Facebook Penalizes Another Firm for Data Leaks

After the outrage over the Cambridge Analytica scandal, Facebook is taking measures to avoid any further outcry.

According to the reports, on Sunday, Facebook temporarily suspended CubeYou, a data analytics firm, for gathering people’s private information similar to how Cambridge Analytica did it.

What’s surprising is that Facebook took this into consideration only after CNBC investigated and highlighted the issue.

The firm said that the quizzes it used to generate the data that it sold to marketers were for “non-profit academic research”.

In its reports, after seeing CubeYou using data for something other than its intended purpose and Facebook’s not taking action initially when it started, CNBC highlighted the part that “the social media platform has little control over this activity.”

Facebook even admits that it is unable to control information that companies mislabeled.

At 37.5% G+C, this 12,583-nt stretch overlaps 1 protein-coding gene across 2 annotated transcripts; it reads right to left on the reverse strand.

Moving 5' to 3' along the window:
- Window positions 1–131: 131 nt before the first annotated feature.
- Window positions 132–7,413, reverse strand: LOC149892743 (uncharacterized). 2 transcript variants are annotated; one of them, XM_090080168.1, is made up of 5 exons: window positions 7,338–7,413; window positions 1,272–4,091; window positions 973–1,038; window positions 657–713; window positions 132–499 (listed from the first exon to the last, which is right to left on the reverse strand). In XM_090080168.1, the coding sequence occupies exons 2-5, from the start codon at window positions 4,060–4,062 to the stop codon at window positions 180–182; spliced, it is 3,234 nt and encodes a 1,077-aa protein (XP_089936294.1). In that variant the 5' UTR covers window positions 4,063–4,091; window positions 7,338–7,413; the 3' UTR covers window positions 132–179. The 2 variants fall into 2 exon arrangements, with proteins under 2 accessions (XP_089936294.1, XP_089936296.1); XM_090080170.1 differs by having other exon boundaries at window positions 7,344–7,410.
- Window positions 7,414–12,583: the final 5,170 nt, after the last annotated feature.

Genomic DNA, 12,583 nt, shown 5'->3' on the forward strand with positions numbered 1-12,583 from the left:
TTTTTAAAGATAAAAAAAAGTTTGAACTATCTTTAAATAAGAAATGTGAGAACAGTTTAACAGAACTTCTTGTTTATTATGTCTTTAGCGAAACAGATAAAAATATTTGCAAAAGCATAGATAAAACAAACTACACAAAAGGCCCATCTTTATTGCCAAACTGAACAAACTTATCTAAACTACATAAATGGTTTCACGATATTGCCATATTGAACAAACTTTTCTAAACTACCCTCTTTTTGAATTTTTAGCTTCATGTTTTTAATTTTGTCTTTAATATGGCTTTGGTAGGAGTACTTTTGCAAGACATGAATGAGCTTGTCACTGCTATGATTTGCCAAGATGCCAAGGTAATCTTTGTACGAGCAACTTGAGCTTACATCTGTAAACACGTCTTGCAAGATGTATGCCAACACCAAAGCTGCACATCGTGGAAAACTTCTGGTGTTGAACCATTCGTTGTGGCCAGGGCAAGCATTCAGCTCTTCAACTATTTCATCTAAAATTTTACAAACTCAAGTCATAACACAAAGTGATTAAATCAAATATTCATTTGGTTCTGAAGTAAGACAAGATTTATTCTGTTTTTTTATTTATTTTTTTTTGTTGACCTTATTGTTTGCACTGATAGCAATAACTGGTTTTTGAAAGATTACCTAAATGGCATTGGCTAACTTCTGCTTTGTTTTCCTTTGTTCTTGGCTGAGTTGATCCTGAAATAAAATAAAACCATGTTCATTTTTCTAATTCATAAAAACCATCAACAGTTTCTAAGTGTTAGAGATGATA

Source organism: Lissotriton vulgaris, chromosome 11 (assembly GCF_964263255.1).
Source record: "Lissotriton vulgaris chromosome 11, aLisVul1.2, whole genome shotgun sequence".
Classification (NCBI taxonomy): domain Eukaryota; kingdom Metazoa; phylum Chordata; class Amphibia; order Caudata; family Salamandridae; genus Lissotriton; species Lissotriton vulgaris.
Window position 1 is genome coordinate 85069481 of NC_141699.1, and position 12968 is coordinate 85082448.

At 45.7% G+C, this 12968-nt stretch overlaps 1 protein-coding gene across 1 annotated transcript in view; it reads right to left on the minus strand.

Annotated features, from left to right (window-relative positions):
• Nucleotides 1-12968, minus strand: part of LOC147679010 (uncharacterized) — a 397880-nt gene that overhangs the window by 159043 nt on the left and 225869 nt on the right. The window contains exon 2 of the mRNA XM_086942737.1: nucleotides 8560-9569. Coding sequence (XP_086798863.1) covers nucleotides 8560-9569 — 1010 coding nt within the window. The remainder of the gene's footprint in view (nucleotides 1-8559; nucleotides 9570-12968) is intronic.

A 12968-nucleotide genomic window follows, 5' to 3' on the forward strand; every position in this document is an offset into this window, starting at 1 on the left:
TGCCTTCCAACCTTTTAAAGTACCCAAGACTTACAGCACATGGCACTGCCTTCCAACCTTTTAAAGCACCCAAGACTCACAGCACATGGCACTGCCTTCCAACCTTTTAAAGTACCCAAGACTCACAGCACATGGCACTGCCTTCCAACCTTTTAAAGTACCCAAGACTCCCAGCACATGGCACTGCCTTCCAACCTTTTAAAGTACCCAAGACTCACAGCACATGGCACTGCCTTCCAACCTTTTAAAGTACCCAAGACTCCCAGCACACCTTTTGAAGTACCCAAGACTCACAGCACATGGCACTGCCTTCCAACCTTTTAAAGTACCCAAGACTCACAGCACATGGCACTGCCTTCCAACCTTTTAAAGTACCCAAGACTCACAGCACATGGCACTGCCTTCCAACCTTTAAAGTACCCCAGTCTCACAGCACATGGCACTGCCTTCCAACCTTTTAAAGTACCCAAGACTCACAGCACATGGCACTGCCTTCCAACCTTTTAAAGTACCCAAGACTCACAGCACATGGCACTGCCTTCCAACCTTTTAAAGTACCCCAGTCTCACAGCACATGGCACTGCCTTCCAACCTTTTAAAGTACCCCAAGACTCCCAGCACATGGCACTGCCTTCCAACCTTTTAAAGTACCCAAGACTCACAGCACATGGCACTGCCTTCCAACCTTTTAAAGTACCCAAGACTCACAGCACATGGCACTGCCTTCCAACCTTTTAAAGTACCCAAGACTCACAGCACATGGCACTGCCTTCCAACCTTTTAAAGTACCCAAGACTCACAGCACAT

Ime Archibong, Facebook’s Vice President of Product Partnerships, said in a statement:

These are serious claims and we have suspended CubeYou from Facebook while we investigate them.

If CubeYou does not pass Facebook’s audit, the company would be banned for good. So far the suspension is temporary.

Furthermore, the CEO of Facebook, Mark Zuckerberg, would be testifying before the Congress later this week on the Cambridge Analytica issue and privacy concerns.

Facebook is also working on alerting people if Cambridge Analytica gets hold of the data again.

How CubeYou Collects Data

CubeYou uses various apps to gather personal information like names, phone numbers, employment, internet addresses and relationship statuses of the users.


Facebook Will Notify Victims Affected by Cambridge Analytica Fiasco

After the data is collected the information is linked to other sources to “enhance the profiles” and to attract the marketers.

The data is mostly collected from  “You Are What You Like” which is a personality quiz that judges your personality according to the Facebook Pages you have liked.


Via Engadget